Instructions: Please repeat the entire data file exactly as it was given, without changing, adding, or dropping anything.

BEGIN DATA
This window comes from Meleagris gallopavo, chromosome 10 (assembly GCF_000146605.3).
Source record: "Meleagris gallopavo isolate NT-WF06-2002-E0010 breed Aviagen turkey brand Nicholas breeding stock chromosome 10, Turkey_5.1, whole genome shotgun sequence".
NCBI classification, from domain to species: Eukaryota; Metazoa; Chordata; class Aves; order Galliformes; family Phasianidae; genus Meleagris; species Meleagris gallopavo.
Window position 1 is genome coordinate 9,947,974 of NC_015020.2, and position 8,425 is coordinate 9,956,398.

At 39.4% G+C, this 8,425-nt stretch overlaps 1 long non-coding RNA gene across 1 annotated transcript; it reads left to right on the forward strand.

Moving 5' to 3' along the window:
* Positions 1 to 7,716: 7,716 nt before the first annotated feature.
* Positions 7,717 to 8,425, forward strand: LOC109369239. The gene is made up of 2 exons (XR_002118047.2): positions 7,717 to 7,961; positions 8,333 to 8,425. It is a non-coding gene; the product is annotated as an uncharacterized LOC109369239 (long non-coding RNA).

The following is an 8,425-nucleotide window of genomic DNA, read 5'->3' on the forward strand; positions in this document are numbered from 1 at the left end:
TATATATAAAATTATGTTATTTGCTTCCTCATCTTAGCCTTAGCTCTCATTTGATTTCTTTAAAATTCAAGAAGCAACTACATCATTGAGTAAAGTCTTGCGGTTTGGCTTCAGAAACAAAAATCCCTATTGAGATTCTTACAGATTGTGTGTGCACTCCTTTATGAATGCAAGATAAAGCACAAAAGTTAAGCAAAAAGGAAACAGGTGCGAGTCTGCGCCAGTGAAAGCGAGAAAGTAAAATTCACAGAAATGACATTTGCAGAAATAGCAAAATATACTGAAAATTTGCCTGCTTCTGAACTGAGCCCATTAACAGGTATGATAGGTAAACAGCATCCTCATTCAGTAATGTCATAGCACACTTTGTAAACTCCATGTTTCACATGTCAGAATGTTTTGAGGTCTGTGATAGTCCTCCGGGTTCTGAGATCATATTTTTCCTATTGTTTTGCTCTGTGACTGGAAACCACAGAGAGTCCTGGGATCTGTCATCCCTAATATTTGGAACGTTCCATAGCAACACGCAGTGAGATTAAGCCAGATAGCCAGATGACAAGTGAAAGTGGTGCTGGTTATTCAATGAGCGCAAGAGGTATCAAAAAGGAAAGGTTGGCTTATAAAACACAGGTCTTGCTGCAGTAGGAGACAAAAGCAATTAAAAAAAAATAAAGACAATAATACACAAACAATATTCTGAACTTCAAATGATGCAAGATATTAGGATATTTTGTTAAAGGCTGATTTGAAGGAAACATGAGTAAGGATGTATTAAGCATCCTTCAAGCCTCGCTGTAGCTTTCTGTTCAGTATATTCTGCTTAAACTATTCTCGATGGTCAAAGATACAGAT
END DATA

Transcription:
This window comes from Meleagris gallopavo, chromosome 10 (assembly GCF_000146605.3).
Source record: "Meleagris gallopavo isolate NT-WF06-2002-E0010 breed Aviagen turkey brand Nicholas breeding stock chromosome 10, Turkey_5.1, whole genome shotgun sequence".
NCBI classification, from domain to species: Eukaryota; Metazoa; Chordata; class Aves; order Galliformes; family Phasianidae; genus Meleagris; species Meleagris gallopavo.
Window position 1 is genome coordinate 9,947,974 of NC_015020.2, and position 8,425 is coordinate 9,956,398.

At 39.4% G+C, this 8,425-nt stretch overlaps 1 long non-coding RNA gene across 1 annotated transcript; it reads left to right on the forward strand.

Moving 5' to 3' along the window:
* Positions 1 to 7,716: 7,716 nt before the first annotated feature.
* Positions 7,717 to 8,425, forward strand: LOC109369239. The gene is made up of 2 exons (XR_002118047.2): positions 7,717 to 7,961; positions 8,333 to 8,425. It is a non-coding gene; the product is annotated as an uncharacterized LOC109369239 (long non-coding RNA).

The following is an 8,425-nucleotide window of genomic DNA, read 5'->3' on the forward strand; positions in this document are numbered from 1 at the left end:
TATATATAAAATTATGTTATTTGCTTCCTCATCTTAGCCTTAGCTCTCATTTGATTTCTTTAAAATTCAAGAAGCAACTACATCATTGAGTAAAGTCTTGCGGTTTGGCTTCAGAAACAAAAATCCCTATTGAGATTCTTACAGATTGTGTGTGCACTCCTTTATGAATGCAAGATAAAGCACAAAAGTTAAGCAAAAAGGAAACAGGTGCGAGTCTGCGCCAGTGAAAGCGAGAAAGTAAAATTCACAGAAATGACATTTGCAGAAATAGCAAAATATACTGAAAATTTGCCTGCTTCTGAACTGAGCCCATTAACAGGTATGATAGGTAAACAGCATCCTCATTCAGTAATGTCATAGCACACTTTGTAAACTCCATGTTTCACATGTCAGAATGTTTTGAGGTCTGTGATAGTCCTCCGGGTTCTGAGATCATATTTTTCCTATTGTTTTGCTCTGTGACTGGAAACCACAGAGAGTCCTGGGATCTGTCATCCCTAATATTTGGAACGTTCCATAGCAACACGCAGTGAGATTAAGCCAGATAGCCAGATGACAAGTGAAAGTGGTGCTGGTTATTCAATGAGCGCAAGAGGTATCAAAAAGGAAAGGTTGGCTTATAAAACACAGGTCTTGCTGCAGTAGGAGACAAAAGCAATTAAAAAAAAATAAAGACAATAATACACAAACAATATTCTGAACTTCAAATGATGCAAGATATTAGGATATTTTGTTAAAGGCTGATTTGAAGGAAACATGAGTAAGGATGTATTAAGCATCCTTCAAGCCTCGCTGTAGCTTTCTGTTCAGTATATTCTGCTTAAACTATTCTCGATGGTCAAAGATACAGAT